KPIs vs OKRs - what's the difference?

KPIs vs OKRs - what's the difference?

In this post, we outline the main differences between common goal-setting approaches: KPIs versus OKRs.

In business, we rely on acronyms to give us a kind of spoken short-hand that saves time and promotes understanding across various cross-functional teams. You’re probably already familiar with the terms OKRs and KPIs. But you may think they’re much the same thing, or perhaps you’re unsure about how they relate to each other.

Here we’ll explain the difference between OKRs vs KPIs and why both matter so much to the success of your business.

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KPIs (Key Performance Indicators)

Short for ‘Key Performance Indicators’, KPIs should reflect the baseline level of success needed to keep your business going. For example, your KPIs may relate to customer retention figures, operational and acquisition costs, conversion rates or sales targets needed to ensure your business stays profitable. 

KPIs are usually determined as a median level of success based on historical performance data, competitor research and finance or growth projections. It’s important that your KPIs are measurable and timely. You’ll need to check in every few months and measure your progress against your KPIs to make sure they’re truly effective.

OKRs (Objectives and Key Results)

What are OKRs? Put simply, they are company-wide, strategic goals to drive growth, change or innovation. If we break down the acronym into its component parts, it’s easier to understand:


An aspirational statement that shows direction towards a strategic outcome related to your company roadmap. For example, “Take our products to more customers” - quite an ambitious objective that will require some very clear and strategic steps to achieve it. Everyone will need visibility and alignment on the objective in order to make it a success. This is where the key results come in.

Key Results:

Refers to 3-5 success criteria for each objective, presented on a 0-100% scale or any numerical unit you choose. Each team may have ideas about how to improve the success of achieving their Key Results - these are known as Initiatives. In the world of OKRs, we use Initiatives to test out any ideas or concepts we believe will help achieve the key results. Initiatives often include a series of quick fire, low risk experiments and are carefully monitored against the OKR to measure their effect.

An example of an OKR might be


  • Take our products to more customers

Key Results:  

  1. Increase monthly website traffic to 100,000. 
  2. Increase customers for product X to 50,000. 
  3. Increase customer subscriber rates by 20%. 

Initiatives for Key Result 2: 

  1. Deliver feature Y
  2. Change website focus to promote product X
  3. Translate the website into 2 additional languages

What’s really unique about Key Results is that they represent a test and learn approach to figuring out the best initiatives needed to help you achieve your objective. So if something doesn’t work, you can tweak it, try it differently or scrap it and try something else.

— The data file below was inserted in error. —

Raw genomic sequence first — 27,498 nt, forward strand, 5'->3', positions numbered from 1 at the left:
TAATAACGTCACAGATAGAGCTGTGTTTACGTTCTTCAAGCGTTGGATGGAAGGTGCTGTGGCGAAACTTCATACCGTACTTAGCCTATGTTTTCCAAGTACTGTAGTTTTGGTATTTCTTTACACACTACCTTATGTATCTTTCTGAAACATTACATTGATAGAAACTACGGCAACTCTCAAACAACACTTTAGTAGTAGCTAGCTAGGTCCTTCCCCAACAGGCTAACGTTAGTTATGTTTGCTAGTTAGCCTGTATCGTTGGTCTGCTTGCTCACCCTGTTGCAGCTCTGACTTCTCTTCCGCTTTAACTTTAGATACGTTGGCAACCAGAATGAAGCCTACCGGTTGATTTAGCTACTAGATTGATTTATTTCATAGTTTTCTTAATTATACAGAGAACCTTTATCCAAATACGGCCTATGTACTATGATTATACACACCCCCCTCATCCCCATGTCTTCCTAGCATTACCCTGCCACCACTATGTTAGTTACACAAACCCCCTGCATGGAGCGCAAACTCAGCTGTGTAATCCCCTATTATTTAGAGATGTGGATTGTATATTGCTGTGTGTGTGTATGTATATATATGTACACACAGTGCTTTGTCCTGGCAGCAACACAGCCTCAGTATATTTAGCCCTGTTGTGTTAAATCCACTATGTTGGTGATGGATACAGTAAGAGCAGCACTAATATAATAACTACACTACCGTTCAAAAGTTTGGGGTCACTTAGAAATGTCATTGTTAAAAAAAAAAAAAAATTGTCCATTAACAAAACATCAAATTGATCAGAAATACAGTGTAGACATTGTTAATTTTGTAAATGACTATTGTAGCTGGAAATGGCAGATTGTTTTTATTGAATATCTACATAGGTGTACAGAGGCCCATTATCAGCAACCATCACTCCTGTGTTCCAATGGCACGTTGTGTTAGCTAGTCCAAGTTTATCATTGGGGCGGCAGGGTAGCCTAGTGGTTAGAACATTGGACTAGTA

“You can't go back and change the beginning, but you can start where you are and change the ending.”
C.S. Lewis
A drawn graph of the past sucking and the future not sucking

What’s unique about OKRs?

The biggest strength of OKRs is that they promote collaboration and alignment from staff across the board in order to be successful. If you imagine an Objective of trying to hit an ambitious revenue target, the Key results needed are going to involve the efforts of cross-functional teams, functions and individuals. A cross-functional team includes members who have various skill sets and experience levels all working together towards a shared goal. It’s a bit like a jigsaw; the pieces are different but when they’re put together they provide a holistic end result.

Key Results are important because they’re indicators of whether you’re on track to achieve your goal. For example if your Key Result is to “Reduce customer churn rate by 10%”, this might require combined efforts, focus and alignment from your marketing, sales and technology teams (or whatever teams are relevant within your own business). 

In this way, it’s clear that there’s a critical place for OKRs and KPIs within any organisation. They need to work together, in the right order, so that the company achieves its goals.

Two people sat at a desk with laptops drawing on a printed piece of paper

How to write KPIs

Remember that KPIs typically reflect the baseline level of success needed to keep your business going. Should we maintain a current value, generally improve something, or generally reduce something. It’s relatively simple to write KPIs for your project, process or tool. KPIs tend to be insular within each team and focused on particular projects or processes. There are a few golden rules to follow to make sure your KPI setting is worthwhile.